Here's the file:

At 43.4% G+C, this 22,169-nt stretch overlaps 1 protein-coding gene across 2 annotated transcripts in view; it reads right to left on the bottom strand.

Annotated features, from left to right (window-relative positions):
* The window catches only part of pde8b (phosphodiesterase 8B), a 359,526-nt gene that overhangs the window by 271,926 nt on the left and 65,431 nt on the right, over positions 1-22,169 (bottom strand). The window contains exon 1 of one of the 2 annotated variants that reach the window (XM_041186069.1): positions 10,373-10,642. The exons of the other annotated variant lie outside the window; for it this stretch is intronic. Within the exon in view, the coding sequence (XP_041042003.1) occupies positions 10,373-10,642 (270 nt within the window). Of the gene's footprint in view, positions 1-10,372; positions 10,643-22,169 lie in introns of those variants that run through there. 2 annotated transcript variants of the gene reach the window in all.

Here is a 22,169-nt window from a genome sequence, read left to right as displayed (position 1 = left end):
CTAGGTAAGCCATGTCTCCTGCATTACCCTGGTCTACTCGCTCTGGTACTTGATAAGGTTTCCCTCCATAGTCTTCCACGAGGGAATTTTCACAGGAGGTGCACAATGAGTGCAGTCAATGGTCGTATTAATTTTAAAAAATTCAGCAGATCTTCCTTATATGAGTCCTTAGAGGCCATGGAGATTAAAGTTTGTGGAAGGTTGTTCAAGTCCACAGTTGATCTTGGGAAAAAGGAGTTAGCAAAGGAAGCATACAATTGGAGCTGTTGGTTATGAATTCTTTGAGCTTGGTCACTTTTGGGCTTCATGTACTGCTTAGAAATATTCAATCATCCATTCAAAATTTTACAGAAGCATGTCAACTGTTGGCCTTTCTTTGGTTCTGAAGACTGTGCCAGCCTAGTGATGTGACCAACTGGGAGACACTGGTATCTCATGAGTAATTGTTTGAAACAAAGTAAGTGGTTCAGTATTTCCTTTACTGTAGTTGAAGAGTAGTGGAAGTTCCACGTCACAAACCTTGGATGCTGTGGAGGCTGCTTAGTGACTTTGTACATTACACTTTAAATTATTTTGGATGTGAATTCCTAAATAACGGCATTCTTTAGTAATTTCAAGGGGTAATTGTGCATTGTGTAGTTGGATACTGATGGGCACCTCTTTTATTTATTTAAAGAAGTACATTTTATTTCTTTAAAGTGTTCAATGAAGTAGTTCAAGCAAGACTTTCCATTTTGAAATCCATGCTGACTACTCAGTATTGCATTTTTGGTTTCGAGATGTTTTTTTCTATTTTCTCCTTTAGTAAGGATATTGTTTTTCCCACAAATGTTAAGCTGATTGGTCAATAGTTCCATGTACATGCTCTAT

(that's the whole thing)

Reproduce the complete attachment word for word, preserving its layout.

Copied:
At 43.4% G+C, this 22,169-nt stretch overlaps 1 protein-coding gene across 2 annotated transcripts in view; it reads right to left on the bottom strand.

Annotated features, from left to right (window-relative positions):
* The window catches only part of pde8b (phosphodiesterase 8B), a 359,526-nt gene that overhangs the window by 271,926 nt on the left and 65,431 nt on the right, over positions 1-22,169 (bottom strand). The window contains exon 1 of one of the 2 annotated variants that reach the window (XM_041186069.1): positions 10,373-10,642. The exons of the other annotated variant lie outside the window; for it this stretch is intronic. Within the exon in view, the coding sequence (XP_041042003.1) occupies positions 10,373-10,642 (270 nt within the window). Of the gene's footprint in view, positions 1-10,372; positions 10,643-22,169 lie in introns of those variants that run through there. 2 annotated transcript variants of the gene reach the window in all.

Here is a 22,169-nt window from a genome sequence, read left to right as displayed (position 1 = left end):
CTAGGTAAGCCATGTCTCCTGCATTACCCTGGTCTACTCGCTCTGGTACTTGATAAGGTTTCCCTCCATAGTCTTCCACGAGGGAATTTTCACAGGAGGTGCACAATGAGTGCAGTCAATGGTCGTATTAATTTTAAAAAATTCAGCAGATCTTCCTTATATGAGTCCTTAGAGGCCATGGAGATTAAAGTTTGTGGAAGGTTGTTCAAGTCCACAGTTGATCTTGGGAAAAAGGAGTTAGCAAAGGAAGCATACAATTGGAGCTGTTGGTTATGAATTCTTTGAGCTTGGTCACTTTTGGGCTTCATGTACTGCTTAGAAATATTCAATCATCCATTCAAAATTTTACAGAAGCATGTCAACTGTTGGCCTTTCTTTGGTTCTGAAGACTGTGCCAGCCTAGTGATGTGACCAACTGGGAGACACTGGTATCTCATGAGTAATTGTTTGAAACAAAGTAAGTGGTTCAGTATTTCCTTTACTGTAGTTGAAGAGTAGTGGAAGTTCCACGTCACAAACCTTGGATGCTGTGGAGGCTGCTTAGTGACTTTGTACATTACACTTTAAATTATTTTGGATGTGAATTCCTAAATAACGGCATTCTTTAGTAATTTCAAGGGGTAATTGTGCATTGTGTAGTTGGATACTGATGGGCACCTCTTTTATTTATTTAAAGAAGTACATTTTATTTCTTTAAAGTGTTCAATGAAGTAGTTCAAGCAAGACTTTCCATTTTGAAATCCATGCTGACTACTCAGTATTGCATTTTTGGTTTCGAGATGTTTTTTTCTATTTTCTCCTTTAGTAAGGATATTGTTTTTCCCACAAATGTTAAGCTGATTGGTCAATAGTTCCATGTACATGCTCTAT